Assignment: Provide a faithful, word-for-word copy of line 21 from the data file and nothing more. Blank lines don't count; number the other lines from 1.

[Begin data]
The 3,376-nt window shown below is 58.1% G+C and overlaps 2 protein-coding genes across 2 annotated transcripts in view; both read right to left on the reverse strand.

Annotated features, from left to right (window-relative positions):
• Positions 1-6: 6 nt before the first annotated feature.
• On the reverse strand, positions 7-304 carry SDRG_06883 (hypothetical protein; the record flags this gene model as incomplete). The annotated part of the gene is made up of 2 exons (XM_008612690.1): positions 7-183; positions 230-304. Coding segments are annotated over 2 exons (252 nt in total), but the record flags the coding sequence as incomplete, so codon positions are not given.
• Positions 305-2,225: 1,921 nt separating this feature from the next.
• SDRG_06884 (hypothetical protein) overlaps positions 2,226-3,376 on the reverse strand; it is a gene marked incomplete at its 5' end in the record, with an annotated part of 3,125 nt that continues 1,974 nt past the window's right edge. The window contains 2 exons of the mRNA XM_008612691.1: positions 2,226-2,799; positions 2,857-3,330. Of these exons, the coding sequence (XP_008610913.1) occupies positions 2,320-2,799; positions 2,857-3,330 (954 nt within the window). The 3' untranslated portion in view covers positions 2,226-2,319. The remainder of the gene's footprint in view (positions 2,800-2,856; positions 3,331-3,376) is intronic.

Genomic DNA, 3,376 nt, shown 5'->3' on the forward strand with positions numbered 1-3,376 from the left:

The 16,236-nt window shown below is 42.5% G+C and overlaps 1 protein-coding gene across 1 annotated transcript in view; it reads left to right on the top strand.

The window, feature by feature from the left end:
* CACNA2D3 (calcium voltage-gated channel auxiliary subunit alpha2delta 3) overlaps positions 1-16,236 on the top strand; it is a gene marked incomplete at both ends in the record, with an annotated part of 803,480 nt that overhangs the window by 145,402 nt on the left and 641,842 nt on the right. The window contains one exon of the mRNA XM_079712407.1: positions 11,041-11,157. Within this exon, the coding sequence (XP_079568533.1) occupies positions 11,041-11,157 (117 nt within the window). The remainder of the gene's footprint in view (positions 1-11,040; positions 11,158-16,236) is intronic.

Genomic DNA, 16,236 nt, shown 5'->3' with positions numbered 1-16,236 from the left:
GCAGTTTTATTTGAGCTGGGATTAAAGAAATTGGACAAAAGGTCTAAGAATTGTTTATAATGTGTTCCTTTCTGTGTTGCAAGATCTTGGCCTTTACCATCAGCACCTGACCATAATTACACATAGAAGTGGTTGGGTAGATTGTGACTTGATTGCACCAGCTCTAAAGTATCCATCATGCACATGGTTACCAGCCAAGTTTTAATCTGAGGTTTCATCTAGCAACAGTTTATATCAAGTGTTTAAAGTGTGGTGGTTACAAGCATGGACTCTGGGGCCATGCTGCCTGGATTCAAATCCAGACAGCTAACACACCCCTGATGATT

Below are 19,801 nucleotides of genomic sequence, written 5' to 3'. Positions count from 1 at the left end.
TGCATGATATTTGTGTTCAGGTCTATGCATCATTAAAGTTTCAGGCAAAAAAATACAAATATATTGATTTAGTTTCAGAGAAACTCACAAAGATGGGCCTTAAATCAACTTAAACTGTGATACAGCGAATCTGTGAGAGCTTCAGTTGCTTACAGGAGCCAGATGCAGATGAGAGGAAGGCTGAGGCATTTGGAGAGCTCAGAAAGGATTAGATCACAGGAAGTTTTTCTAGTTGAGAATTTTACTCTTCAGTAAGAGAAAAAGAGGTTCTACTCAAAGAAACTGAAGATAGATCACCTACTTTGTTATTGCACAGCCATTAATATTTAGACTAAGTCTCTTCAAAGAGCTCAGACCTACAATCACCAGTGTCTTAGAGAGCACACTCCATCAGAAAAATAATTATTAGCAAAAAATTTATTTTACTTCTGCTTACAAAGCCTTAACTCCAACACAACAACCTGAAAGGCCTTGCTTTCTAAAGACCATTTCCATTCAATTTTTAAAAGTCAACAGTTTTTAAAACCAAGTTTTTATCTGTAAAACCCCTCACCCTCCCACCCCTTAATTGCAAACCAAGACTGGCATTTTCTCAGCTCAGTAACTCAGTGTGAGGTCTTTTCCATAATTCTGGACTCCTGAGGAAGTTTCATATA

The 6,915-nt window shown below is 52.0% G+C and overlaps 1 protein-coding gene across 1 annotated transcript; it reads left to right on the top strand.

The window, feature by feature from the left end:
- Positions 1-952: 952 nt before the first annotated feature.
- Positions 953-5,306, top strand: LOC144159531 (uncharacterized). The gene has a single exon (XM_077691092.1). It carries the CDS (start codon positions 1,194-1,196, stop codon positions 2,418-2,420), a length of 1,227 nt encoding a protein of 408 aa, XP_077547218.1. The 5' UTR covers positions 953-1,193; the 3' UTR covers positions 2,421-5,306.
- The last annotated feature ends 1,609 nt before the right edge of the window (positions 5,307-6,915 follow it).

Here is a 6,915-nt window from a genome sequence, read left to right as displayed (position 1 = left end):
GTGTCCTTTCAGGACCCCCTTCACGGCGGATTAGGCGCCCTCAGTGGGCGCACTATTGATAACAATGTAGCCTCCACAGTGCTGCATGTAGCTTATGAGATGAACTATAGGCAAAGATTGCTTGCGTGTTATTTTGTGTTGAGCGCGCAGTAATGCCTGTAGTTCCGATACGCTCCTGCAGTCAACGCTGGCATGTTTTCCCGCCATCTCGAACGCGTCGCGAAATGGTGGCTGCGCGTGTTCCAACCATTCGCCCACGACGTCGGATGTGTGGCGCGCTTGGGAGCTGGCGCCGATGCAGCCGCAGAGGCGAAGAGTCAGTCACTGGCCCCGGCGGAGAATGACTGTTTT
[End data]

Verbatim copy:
GTGTCCTTTCAGGACCCCCTTCACGGCGGATTAGGCGCCCTCAGTGGGCGCACTATTGATAACAATGTAGCCTCCACAGTGCTGCATGTAGCTTATGAGATGAACTATAGGCAAAGATTGCTTGCGTGTTATTTTGTGTTGAGCGCGCAGTAATGCCTGTAGTTCCGATACGCTCCTGCAGTCAACGCTGGCATGTTTTCCCGCCATCTCGAACGCGTCGCGAAATGGTGGCTGCGCGTGTTCCAACCATTCGCCCACGACGTCGGATGTGTGGCGCGCTTGGGAGCTGGCGCCGATGCAGCCGCAGAGGCGAAGAGTCAGTCACTGGCCCCGGCGGAGAATGACTGTTTT